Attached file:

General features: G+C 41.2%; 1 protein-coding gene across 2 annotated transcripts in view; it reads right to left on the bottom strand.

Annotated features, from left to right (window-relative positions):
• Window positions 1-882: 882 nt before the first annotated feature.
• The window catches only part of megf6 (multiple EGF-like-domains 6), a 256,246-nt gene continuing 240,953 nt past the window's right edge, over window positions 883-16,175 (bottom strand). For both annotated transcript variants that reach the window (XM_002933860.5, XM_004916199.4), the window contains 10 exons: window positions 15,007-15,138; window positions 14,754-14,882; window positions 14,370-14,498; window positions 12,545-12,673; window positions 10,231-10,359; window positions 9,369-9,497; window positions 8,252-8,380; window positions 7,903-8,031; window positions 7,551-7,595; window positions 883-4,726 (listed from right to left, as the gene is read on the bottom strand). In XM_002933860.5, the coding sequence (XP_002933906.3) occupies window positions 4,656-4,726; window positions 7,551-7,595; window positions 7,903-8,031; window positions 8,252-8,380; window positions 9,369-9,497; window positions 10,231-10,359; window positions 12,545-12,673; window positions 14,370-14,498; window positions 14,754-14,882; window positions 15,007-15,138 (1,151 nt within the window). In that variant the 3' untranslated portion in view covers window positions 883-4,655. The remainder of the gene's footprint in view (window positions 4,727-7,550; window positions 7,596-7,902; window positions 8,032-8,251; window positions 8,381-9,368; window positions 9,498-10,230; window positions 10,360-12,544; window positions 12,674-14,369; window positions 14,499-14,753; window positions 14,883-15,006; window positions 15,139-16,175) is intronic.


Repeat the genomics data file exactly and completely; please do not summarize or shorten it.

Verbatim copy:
General features: G+C 41.2%; 1 protein-coding gene across 2 annotated transcripts in view; it reads right to left on the bottom strand.

Annotated features, from left to right (window-relative positions):
• Window positions 1-882: 882 nt before the first annotated feature.
• The window catches only part of megf6 (multiple EGF-like-domains 6), a 256,246-nt gene continuing 240,953 nt past the window's right edge, over window positions 883-16,175 (bottom strand). For both annotated transcript variants that reach the window (XM_002933860.5, XM_004916199.4), the window contains 10 exons: window positions 15,007-15,138; window positions 14,754-14,882; window positions 14,370-14,498; window positions 12,545-12,673; window positions 10,231-10,359; window positions 9,369-9,497; window positions 8,252-8,380; window positions 7,903-8,031; window positions 7,551-7,595; window positions 883-4,726 (listed from right to left, as the gene is read on the bottom strand). In XM_002933860.5, the coding sequence (XP_002933906.3) occupies window positions 4,656-4,726; window positions 7,551-7,595; window positions 7,903-8,031; window positions 8,252-8,380; window positions 9,369-9,497; window positions 10,231-10,359; window positions 12,545-12,673; window positions 14,370-14,498; window positions 14,754-14,882; window positions 15,007-15,138 (1,151 nt within the window). In that variant the 3' untranslated portion in view covers window positions 883-4,655. The remainder of the gene's footprint in view (window positions 4,727-7,550; window positions 7,596-7,902; window positions 8,032-8,251; window positions 8,381-9,368; window positions 9,498-10,230; window positions 10,360-12,544; window positions 12,674-14,369; window positions 14,499-14,753; window positions 14,883-15,006; window positions 15,139-16,175) is intronic.